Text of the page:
• LEBANON \ Dec 21, 2007
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    As the latest political crisis drags on, more Christians are leaving
As the latest political crisis drags on, more Christians are leaving The trigger for Lebanon's latest crisis is the ongoing dispute over finding a successor to pro-Syrian President Emile Lahoud, whose term expired Nov. 23. Parliamentary leaders have tentatively agreed on compromise candidate Gen. Michel Suleiman—but are still squabbling over how to amend the constitution for the army chief to assume his new position. For the country's Christians, however, the dispute over Suleiman has an even deeper significance. Many see it as underscoring the subsidiary role played by Christian leaders in Parliament's two main factions: the ruling, pro-Western March 14 coalition led by Sunni Muslim Saad Hariri and the Hizbullah-dominated opposition led by Shiite leader Hassan Nasrallah. "Christian leaders are divided among themselves at a time when the Shiites are united and the Sunnis are united," says Rajeh Khoury, a columnist at the daily An-Nahar newspaper. "The more divided they are the weaker their role is in Lebanese politics."

For many Christians these developments are fueling a new rush to leave the country. Church leaders say they are growing increasingly alarmed at the accelerating pace of emigration and what Greek Orthodox Archbishop of Mount Lebanon, Georges Khodr, calls "a visceral sense of their disappearance through emigration." Haddad says that large numbers of Christians are selling out if they can afford to leave and that others are staying "with total resignation to the current situation." Other clerics echo similar sentiments. "We see people rushing for visas, and emigration continues unabated," said Msgr. Boulos Nasrallah, of the Maronite bishopric of Jbeil. "But we have faith that this is our country."

Nobody knows exactly how many Christians have left because of the political sensitivity over the collection of statistics. Christians now make up less than 40 percent of Lebanon's population—indeed, some estimates put it as low as 30 percent—and they fear that confirmation of their declining numbers will lead to Muslim demands for increased political representation. Christians aren't the only ones who are leaving, but it's their departure that could have the most profound effect on Lebanon's sensitive political calculus. Riad Tabbarah, a political analyst and head of the Center for Development Studies and Projects, says that Lebanon's economic woes mean that emigration is affecting all religious communities "almost equally," but because Christians are a minority in the Arab world they are "particularly concerned about their emigration."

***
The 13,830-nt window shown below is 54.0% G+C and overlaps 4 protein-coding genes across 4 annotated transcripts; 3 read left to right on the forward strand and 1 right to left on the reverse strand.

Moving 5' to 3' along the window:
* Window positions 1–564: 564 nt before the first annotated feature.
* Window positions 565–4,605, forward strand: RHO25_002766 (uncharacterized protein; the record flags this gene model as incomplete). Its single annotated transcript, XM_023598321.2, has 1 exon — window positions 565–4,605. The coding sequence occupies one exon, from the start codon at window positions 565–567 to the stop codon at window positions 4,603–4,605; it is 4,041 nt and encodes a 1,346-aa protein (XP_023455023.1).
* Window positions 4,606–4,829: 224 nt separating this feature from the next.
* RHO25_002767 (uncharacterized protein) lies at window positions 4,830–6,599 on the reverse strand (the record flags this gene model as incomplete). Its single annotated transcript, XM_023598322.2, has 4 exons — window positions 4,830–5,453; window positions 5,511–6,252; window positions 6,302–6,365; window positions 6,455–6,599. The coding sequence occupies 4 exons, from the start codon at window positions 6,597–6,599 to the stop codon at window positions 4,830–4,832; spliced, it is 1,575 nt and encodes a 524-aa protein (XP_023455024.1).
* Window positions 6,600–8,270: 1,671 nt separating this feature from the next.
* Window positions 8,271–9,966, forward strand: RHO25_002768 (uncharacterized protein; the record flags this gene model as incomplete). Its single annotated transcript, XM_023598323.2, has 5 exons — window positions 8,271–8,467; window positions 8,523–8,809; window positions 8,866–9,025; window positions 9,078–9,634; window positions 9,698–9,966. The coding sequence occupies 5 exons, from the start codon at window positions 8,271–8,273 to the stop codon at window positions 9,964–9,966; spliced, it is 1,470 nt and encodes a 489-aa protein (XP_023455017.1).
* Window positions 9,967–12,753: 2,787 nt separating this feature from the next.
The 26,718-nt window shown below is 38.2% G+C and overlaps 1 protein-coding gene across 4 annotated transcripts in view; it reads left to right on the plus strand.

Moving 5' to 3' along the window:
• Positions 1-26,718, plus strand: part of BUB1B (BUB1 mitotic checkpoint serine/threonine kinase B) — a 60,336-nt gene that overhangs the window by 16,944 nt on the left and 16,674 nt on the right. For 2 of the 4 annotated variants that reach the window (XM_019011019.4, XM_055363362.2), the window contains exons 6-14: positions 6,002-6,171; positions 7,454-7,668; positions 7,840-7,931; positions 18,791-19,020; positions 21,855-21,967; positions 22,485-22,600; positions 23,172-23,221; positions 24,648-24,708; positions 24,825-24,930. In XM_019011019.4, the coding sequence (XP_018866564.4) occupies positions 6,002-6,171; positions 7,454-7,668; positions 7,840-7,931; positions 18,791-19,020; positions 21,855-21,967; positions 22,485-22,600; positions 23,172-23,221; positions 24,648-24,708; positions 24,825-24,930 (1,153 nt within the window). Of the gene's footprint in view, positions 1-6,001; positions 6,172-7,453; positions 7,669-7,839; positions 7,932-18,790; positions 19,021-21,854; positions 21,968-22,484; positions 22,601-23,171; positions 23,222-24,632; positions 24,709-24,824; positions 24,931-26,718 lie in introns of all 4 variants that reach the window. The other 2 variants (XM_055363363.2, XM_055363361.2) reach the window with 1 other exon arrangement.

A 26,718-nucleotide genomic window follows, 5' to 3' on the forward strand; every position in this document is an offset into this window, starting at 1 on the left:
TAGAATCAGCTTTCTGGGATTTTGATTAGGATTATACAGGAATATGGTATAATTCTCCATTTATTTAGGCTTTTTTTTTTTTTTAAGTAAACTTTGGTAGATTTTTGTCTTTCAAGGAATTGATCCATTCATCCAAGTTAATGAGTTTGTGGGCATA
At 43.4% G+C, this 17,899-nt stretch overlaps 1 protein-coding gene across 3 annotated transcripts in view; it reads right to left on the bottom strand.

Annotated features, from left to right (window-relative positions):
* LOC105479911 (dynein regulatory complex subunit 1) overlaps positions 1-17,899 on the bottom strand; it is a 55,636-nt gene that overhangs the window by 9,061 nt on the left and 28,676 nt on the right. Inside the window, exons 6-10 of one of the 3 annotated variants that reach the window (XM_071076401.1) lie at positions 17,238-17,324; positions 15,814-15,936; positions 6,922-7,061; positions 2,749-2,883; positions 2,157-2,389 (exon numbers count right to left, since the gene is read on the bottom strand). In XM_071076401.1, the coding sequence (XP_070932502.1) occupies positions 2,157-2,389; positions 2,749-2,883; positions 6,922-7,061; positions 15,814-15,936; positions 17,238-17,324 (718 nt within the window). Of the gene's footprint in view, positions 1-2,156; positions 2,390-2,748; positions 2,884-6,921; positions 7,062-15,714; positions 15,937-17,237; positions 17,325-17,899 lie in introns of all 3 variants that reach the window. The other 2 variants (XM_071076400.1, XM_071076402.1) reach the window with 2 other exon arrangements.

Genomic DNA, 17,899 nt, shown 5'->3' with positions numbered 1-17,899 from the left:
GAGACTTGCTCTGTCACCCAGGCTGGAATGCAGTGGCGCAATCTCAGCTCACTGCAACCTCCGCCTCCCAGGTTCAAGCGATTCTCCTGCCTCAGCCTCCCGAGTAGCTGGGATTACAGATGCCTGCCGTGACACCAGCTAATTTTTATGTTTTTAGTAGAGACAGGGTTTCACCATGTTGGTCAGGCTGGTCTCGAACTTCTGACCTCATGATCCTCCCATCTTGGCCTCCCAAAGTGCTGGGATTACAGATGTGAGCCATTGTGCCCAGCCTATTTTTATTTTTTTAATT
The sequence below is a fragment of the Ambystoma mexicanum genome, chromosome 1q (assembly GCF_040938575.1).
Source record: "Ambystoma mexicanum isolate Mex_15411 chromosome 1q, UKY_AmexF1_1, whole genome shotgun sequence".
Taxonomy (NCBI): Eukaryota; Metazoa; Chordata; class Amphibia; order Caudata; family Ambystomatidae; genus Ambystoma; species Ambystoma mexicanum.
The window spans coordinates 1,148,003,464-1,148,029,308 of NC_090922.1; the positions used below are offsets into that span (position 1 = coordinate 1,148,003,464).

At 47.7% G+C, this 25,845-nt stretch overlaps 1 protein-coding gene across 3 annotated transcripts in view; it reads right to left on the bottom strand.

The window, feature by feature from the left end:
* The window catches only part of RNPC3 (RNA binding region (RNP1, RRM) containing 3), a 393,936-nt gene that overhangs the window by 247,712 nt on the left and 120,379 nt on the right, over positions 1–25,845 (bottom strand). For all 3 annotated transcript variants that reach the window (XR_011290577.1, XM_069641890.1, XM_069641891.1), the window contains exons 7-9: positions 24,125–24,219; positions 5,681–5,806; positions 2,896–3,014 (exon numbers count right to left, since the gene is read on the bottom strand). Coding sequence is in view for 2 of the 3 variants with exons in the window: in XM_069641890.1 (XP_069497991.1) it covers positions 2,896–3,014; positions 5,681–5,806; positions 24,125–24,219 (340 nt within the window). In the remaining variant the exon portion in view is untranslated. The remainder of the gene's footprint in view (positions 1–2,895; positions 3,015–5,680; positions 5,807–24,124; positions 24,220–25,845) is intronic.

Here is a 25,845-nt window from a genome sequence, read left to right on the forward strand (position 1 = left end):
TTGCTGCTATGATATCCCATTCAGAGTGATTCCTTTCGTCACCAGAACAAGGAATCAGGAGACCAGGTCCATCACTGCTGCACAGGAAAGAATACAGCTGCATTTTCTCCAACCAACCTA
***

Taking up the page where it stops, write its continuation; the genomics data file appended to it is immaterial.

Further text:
Can Suleiman soothe the situation enough to stem this trend? A Maronite Christian, he remains a cipher to many Lebanese. As head of the army, he has trodden a careful middle ground between the country's anti-Syrian rulers and its Syrian-backed opposition. His actions seem to have been evenhanded, aimed at keeping the army neutral and united during turbulent times. He did not try to put down the mass street demonstrations that forced Syria to withdraw from Lebanon in 2005, but he did issue a statement absolving Syria of any connection to the Fatah al-Islam radicals who clashed with his troops in the Nahr el-Bared Palestinian refugee camp in Tripoli earlier this year. Perhaps more significantly, Suleiman has succeeded in maintaining good relations with Hizbullah even as he deployed his army to the militant group's strongholds in south Lebanon in accordance with the U.N. resolution that ended the 2006 Israel-Hizbullah war.

Still, Suleiman's nomination has done little to assuage Christian leaders in the ruling March 14 group. Some suggest that he is the man Syria wants in the job; others complain that they were not consulted prior to his being suggested publicly as a candidate. Exacerbating the fears of the Christian parliamentarians are suggestions that Hizbullah may try to amend the Taif Accord that ended Lebanon's 1975-1990 civil war. That agreement gave Muslims and Christians equal representation in Parliament and government. Under the power-sharing system, the president has to be a Maronite, the prime minister a Sunni and the speaker of parliament a Shiite Muslim. According to the March 14 Christians, Iran—which also backs Hizbullah—is trying to review the 50-50 split, suggesting instead that Lebanon change its constitution to reduce Christian representation from half to a third. The remaining two-thirds would be assigned to Muslims, with an equal split between Sunni and Shiite. Hizbullah denies these claims, insisting it remains committed to the agreement. "We did not ask for anything outside the Taif Accord," says Hizbullah parliamentarian Mohammad Fneish. "To say that we want such an amendment is an attempt to stoke fears."

Rhetoric aside, there is little doubt that fears are being stoked—largely because Hizbullah is maintaining its refusal to disarm. That, in turn, is continuing to fuel Christian flight. "All my friends have left the country," says Abeer Antonios, a 28-year-old saleswoman at a clothing store in Beirut. "Lebanon will soon be an Islamic state." Antonios says she too plans to leave if she can get a job offer from the outside. Others share her frustration. "Christians are being trampled because our leaders cannot agree with each other," says Annie Astounian, 50. "No one is working for the interest of the country." Still, for many Christians, remaining in Lebanon is a matter of faith. Joseph Chaccour, 36, says that his religious beliefs prevent him from emigrating. "No one will remove the Christians from Lebanon," he says. "Jesus and the Virgin Mary want us to stay."